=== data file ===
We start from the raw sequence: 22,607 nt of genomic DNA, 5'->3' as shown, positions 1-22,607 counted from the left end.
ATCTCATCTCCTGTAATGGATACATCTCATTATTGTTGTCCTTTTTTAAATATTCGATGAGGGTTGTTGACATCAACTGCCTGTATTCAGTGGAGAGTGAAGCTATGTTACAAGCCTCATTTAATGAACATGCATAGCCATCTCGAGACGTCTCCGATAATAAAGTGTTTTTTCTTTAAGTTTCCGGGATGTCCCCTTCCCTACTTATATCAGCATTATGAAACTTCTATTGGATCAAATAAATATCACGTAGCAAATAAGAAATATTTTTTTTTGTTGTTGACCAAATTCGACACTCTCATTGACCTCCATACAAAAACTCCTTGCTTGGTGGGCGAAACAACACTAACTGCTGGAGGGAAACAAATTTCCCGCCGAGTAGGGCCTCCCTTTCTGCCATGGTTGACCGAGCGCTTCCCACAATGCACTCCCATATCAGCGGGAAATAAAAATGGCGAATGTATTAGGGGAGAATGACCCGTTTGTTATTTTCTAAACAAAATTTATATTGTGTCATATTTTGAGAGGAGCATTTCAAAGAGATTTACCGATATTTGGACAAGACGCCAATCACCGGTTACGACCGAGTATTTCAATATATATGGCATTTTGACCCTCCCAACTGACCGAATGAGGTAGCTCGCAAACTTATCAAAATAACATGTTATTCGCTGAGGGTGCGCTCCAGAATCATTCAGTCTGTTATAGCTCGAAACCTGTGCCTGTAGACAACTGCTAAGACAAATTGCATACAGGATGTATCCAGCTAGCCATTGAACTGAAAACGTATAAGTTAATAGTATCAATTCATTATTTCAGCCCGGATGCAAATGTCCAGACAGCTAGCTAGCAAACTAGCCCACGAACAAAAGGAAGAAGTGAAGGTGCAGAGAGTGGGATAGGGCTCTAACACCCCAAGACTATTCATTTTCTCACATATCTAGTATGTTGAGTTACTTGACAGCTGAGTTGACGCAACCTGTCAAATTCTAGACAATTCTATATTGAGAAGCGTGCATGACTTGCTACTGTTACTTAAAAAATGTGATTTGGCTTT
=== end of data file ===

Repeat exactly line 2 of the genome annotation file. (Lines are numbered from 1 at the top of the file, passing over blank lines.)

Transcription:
ATCTCATCTCCTGTAATGGATACATCTCATTATTGTTGTCCTTTTTTAAATATTCGATGAGGGTTGTTGACATCAACTGCCTGTATTCAGTGGAGAGTGAAGCTATGTTACAAGCCTCATTTAATGAACATGCATAGCCATCTCGAGACGTCTCCGATAATAAAGTGTTTTTTCTTTAAGTTTCCGGGATGTCCCCTTCCCTACTTATATCAGCATTATGAAACTTCTATTGGATCAAATAAATATCACGTAGCAAATAAGAAATATTTTTTTTTGTTGTTGACCAAATTCGACACTCTCATTGACCTCCATACAAAAACTCCTTGCTTGGTGGGCGAAACAACACTAACTGCTGGAGGGAAACAAATTTCCCGCCGAGTAGGGCCTCCCTTTCTGCCATGGTTGACCGAGCGCTTCCCACAATGCACTCCCATATCAGCGGGAAATAAAAATGGCGAATGTATTAGGGGAGAATGACCCGTTTGTTATTTTCTAAACAAAATTTATATTGTGTCATATTTTGAGAGGAGCATTTCAAAGAGATTTACCGATATTTGGACAAGACGCCAATCACCGGTTACGACCGAGTATTTCAATATATATGGCATTTTGACCCTCCCAACTGACCGAATGAGGTAGCTCGCAAACTTATCAAAATAACATGTTATTCGCTGAGGGTGCGCTCCAGAATCATTCAGTCTGTTATAGCTCGAAACCTGTGCCTGTAGACAACTGCTAAGACAAATTGCATACAGGATGTATCCAGCTAGCCATTGAACTGAAAACGTATAAGTTAATAGTATCAATTCATTATTTCAGCCCGGATGCAAATGTCCAGACAGCTAGCTAGCAAACTAGCCCACGAACAAAAGGAAGAAGTGAAGGTGCAGAGAGTGGGATAGGGCTCTAACACCCCAAGACTATTCATTTTCTCACATATCTAGTATGTTGAGTTACTTGACAGCTGAGTTGACGCAACCTGTCAAATTCTAGACAATTCTATATTGAGAAGCGTGCATGACTTGCTACTGTTACTTAAAAAATGTGATTTGGCTTT